2.6.3. Moral luck

2.6.4. Declinism

2.6.5. Telescoping effect

2.6.6. Rosy retrospection

2.6.7. Impact bias

2.6.8. Pessimism bias

2.6.9. Planning fallacy

2.6.10. Time-saving bias

2.6.11. Pro-innovation bias

2.6.12. Projection bias

2.6.13. Restraint bias

2.6.14. Self-consistency bias

3. Need to act fast - Quick decisions can be seriously flawed. Some of the quick reactions and decisions we jump to are unfair, self-serving, and counter-productive.

3.1. In order to act, we need to be confident in our ability to make an impact and to feel like what we do is important.

3.1.1. Overconfidence effect

3.1.2. Egocentric bias

3.1.3. Optimism bias

3.1.4. Social desirability bias

3.1.5. Third-person effect

3.1.6. Forer effect

3.1.7. Barnum effect

3.1.8. Illusion of control

3.1.9. False consensus effect

3.1.10. Dunning-Kruger effect

3.1.11. Hard-easy effect

3.1.12. Illusory superiority

3.1.13. Lake Wobegone effect

3.1.14. Self-serving bias

3.1.15. Actor-observer bias

3.1.16. Fundamental attribution error

3.1.17. Defensive attribution hypothesis

3.1.18. Trait ascription bias

3.1.19. Effort justification

3.1.20. Risk compensation

3.1.21. Peltzman effect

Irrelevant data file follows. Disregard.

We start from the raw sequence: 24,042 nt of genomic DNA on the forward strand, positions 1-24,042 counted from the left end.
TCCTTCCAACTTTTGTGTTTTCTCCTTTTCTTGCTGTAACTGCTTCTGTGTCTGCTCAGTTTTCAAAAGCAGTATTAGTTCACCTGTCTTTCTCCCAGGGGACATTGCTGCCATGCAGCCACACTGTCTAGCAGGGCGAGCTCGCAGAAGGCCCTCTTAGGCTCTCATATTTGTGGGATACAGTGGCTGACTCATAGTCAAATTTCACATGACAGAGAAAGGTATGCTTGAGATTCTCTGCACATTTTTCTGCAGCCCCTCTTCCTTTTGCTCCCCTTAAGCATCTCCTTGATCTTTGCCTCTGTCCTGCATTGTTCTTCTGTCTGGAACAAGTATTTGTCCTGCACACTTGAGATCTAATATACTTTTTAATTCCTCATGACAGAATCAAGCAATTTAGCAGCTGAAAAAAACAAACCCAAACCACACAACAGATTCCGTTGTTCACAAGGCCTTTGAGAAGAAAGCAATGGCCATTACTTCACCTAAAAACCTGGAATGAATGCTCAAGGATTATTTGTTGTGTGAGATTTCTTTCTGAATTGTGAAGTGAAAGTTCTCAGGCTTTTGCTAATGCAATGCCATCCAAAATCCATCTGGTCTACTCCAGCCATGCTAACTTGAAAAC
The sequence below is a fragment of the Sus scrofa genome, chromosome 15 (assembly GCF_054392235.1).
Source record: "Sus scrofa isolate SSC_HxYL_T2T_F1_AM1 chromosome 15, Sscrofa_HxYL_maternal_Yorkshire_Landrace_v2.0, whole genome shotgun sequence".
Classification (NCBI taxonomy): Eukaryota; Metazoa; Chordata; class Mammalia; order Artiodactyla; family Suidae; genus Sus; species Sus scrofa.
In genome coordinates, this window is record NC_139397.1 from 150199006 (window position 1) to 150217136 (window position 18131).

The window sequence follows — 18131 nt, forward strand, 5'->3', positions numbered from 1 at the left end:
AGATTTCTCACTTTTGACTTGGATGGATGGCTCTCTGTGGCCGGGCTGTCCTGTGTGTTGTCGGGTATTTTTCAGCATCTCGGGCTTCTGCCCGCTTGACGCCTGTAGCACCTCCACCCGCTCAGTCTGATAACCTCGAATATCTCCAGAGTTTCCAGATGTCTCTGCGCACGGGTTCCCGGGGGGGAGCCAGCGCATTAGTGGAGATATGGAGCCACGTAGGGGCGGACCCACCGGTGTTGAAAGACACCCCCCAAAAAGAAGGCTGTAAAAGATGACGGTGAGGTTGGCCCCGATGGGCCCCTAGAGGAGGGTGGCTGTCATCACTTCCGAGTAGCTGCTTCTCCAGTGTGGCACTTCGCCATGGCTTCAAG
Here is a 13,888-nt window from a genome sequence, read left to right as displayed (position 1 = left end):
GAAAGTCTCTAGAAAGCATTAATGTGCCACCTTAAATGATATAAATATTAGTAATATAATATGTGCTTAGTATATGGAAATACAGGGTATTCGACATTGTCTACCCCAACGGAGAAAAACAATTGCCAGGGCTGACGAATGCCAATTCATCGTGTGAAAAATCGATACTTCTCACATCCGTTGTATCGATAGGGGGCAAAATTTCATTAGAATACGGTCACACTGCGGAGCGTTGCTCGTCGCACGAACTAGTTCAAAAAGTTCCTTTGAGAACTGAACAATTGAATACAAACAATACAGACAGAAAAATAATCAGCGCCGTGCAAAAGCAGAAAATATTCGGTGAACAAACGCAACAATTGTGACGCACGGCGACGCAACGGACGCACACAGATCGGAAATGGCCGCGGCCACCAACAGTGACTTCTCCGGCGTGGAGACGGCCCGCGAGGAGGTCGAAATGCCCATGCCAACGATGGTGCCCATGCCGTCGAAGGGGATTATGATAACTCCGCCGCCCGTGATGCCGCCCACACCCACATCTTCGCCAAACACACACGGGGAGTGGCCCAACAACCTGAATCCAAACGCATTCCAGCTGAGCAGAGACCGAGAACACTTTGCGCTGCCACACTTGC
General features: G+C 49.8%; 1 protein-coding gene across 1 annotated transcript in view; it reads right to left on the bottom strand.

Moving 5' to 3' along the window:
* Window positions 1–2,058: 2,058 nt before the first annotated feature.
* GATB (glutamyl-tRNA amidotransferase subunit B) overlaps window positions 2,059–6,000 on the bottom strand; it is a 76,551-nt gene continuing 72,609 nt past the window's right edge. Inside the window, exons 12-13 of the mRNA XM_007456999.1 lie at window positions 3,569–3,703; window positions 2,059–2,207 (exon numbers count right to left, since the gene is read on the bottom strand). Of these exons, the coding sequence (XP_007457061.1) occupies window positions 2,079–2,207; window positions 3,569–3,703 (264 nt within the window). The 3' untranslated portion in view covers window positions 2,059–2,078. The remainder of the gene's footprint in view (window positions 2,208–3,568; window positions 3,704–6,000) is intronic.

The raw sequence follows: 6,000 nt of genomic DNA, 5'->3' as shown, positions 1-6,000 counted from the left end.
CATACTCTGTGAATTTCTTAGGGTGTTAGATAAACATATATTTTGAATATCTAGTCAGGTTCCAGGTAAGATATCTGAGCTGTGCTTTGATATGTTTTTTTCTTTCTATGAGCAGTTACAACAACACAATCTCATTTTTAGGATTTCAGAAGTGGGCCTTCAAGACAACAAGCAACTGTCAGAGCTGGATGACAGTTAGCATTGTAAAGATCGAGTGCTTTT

3.2. In order to stay focused, we favor the immediate, relatable thing in front of us over the delayed and distant.

3.2.1. Hyperbolic discounting

3.2.2. Appeal to novelty

3.2.3. Identifiable victim effect

3.3. In order to get anything done, we’re motivated to complete things that we’ve already invested time and energy in.

3.3.1. Sunk cost fallacy

3.3.2. Irrational escalation

3.3.3. Escalation of commitment

3.3.4. Loss aversion

3.3.5. IKEA effect

3.3.6. Processing difficulty effect

3.3.7. Generation effect

3.3.8. Zero-risk bias

3.3.9. Disposition effect

3.3.10. Unit bias

3.3.11. Pseudocertainty effect

3.3.12. Endowment effect

3.3.13. Backfire effect

3.4. In order to avoid mistakes, we’re motivated to preserve our autonomy and status in a group, and to avoid irreversible decisions.